2017 ORS 93.310¹
Rules for construing description of real property

The following are the rules for construing the descriptive part of a conveyance of real property, when the construction is doubtful, and there are no other sufficient circumstances to determine it:

(1) Where there are certain definite and ascertained particulars in the description, the addition of others, which are indefinite, unknown or false, does not frustrate the conveyance, but it is to be construed by such particulars, if they constitute a sufficient description to ascertain its application.

(2) When permanent and visible or ascertained boundaries or monuments are inconsistent with the measurement, either of lines, angles or surfaces, the boundaries or monuments are paramount.

(3) Between different measurements which are inconsistent with each other, that of angles is paramount to that of surfaces, and that of lines paramount to both.

(4) When a road or stream of water not navigable is the boundary, the rights of the grantor to the middle of the road, or the thread of the stream, are included in the conveyance, except where the road or bed of the stream is held under another title.

(5) When tidewater is the boundary, the rights of the grantor to low watermark are included in the conveyance, and also the right of this state between high and low watermark.

(6) When the description refers to a map, and that reference is inconsistent with other particulars, it controls them, if it appears that the parties acted with reference to the map; otherwise the map is subordinate to other definite and ascertained particulars.

Notes of Decisions

When a conveyance describes prop­erty as bordering on a street, absent an express pro­vi­sion in the conveyance to the contrary, such a conveyance includes the fee to the street. Fossi v. Myers, 271 Or 611, 533 P2d 337 (1975)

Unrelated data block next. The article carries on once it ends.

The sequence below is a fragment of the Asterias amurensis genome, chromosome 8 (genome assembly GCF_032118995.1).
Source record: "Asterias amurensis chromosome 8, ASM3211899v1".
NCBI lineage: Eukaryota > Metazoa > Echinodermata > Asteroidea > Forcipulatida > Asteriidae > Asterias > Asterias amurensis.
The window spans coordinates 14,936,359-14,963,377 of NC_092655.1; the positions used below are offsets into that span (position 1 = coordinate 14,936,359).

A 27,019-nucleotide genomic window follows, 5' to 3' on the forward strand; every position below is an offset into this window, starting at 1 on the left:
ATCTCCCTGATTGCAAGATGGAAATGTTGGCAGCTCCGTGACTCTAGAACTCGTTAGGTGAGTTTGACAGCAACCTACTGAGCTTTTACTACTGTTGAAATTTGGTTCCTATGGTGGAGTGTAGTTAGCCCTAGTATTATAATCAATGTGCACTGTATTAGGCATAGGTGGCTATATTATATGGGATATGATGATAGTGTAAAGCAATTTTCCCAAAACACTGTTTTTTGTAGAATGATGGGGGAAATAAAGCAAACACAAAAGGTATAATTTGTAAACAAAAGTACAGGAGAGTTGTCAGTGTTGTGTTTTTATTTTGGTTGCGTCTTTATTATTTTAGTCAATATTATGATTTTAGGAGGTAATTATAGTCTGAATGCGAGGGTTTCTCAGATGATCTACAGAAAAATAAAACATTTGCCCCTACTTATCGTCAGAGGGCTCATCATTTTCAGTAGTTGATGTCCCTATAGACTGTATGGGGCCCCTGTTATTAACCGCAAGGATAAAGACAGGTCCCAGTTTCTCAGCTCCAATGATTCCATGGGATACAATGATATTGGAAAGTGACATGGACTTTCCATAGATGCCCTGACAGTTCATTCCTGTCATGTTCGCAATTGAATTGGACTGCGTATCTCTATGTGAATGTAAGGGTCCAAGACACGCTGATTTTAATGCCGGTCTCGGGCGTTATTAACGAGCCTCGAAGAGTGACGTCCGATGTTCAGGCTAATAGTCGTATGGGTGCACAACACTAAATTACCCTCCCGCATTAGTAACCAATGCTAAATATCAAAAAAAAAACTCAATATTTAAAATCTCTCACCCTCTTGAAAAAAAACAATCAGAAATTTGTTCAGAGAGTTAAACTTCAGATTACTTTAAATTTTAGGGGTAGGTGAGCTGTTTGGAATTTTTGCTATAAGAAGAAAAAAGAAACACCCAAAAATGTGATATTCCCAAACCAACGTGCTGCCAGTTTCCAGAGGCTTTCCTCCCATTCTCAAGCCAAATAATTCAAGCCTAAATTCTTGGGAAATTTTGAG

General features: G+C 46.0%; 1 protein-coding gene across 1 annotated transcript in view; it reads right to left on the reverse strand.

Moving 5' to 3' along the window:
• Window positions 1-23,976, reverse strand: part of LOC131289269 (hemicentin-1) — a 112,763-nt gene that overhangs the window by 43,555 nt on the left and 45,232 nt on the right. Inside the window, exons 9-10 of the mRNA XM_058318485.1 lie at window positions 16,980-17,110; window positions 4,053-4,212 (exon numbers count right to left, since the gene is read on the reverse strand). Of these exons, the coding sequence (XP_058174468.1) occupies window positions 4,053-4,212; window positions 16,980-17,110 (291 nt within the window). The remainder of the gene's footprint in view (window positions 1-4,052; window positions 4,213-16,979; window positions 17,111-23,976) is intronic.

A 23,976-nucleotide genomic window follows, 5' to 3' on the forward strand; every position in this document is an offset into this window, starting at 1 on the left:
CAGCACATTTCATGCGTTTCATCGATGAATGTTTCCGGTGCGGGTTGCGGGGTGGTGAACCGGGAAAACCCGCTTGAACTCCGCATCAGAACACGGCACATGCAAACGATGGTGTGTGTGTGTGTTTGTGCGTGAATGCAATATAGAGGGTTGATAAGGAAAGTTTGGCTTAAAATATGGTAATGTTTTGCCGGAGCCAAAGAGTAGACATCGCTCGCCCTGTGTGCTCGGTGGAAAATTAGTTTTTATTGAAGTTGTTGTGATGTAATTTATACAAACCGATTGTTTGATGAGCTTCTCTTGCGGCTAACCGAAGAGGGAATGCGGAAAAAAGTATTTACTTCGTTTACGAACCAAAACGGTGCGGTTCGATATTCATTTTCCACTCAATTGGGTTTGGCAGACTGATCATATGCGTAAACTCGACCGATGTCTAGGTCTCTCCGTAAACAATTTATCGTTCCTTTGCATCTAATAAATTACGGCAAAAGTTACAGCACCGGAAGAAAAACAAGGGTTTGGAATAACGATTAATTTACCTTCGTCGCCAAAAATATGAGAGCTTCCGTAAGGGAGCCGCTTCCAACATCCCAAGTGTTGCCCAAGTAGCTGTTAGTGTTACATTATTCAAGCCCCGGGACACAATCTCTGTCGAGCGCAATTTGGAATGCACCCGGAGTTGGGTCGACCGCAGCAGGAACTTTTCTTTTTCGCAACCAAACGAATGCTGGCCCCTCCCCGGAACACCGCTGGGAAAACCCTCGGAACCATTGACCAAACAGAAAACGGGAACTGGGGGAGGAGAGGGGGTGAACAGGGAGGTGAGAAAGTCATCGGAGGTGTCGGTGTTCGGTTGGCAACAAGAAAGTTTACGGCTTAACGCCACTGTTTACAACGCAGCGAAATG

Bank of wa­terway is “monu­ment” for purposes of reconciling inconsistency between boundaries or monu­ments and measure­ment of lines, angles or surfaces. Belmont v. Umpqua Sand and Gravel, 273 Or 581, 542 P2d 884 (1975); Denison v. Hodge, 196 Or App 248, 100 P3d 1144 (2004), Sup Ct review denied

Where there are irreconcilable descrip­tions in an instru­ment of conveyance, the court must choose that descrip­tion which best comports with the inten­tion of the parties considering all the circumstances attending the conveyance. McCoshum v. Hoselton, 273 Or 778, 543 P2d 657 (1975)

This sec­tion does not effect a transfer of tidelands along the Columbia River which belongs to the state rather than the upland owner due to the failure of the original grantee to purchase the tidelands under the proper statutory pro­ce­dure, distinguishing McAdam v. Smith, 221 Or 48, 350 P2d 689 (1960). State Land Bd. v. Heuker, 25 Or App 137, 548 P2d 1323 (1976)

Where original deed in chain of title contained “impossible particular” which de­scribed nonexistent point of intersec­tion between rimrock and river, and intent of parties to original deed could not be ascertained, disputed prop­erty was left unconveyed. Tab Enterprises v. Heare, 37 Or App 879, 588 P2d 671 (1978)

Chapter 93

Atty. Gen. Opinions

Records involving title to real prop­erty registered under the Torrens system, (1972) Vol 35, p 1032

1 Legislative Counsel Committee, CHAPTER 93—Conveyancing and Recording, https://­www.­oregonlegislature.­gov/­bills_laws/­ors/­ors093.­html (2017) (last ac­cessed Mar. 30, 2018).
2 Legislative Counsel Committee, Annotations to the Oregon Revised Stat­utes, Cumulative Supplement - 2017, Chapter 93, https://­www.­oregonlegislature.­gov/­bills_laws/­ors/­ano093.­html (2017) (last ac­cessed Mar. 30, 2018).
3 OregonLaws.org assembles these lists by analyzing references between Sections. Each listed item refers back to the current Section in its own text. The result reveals relationships in the code that may not have otherwise been apparent.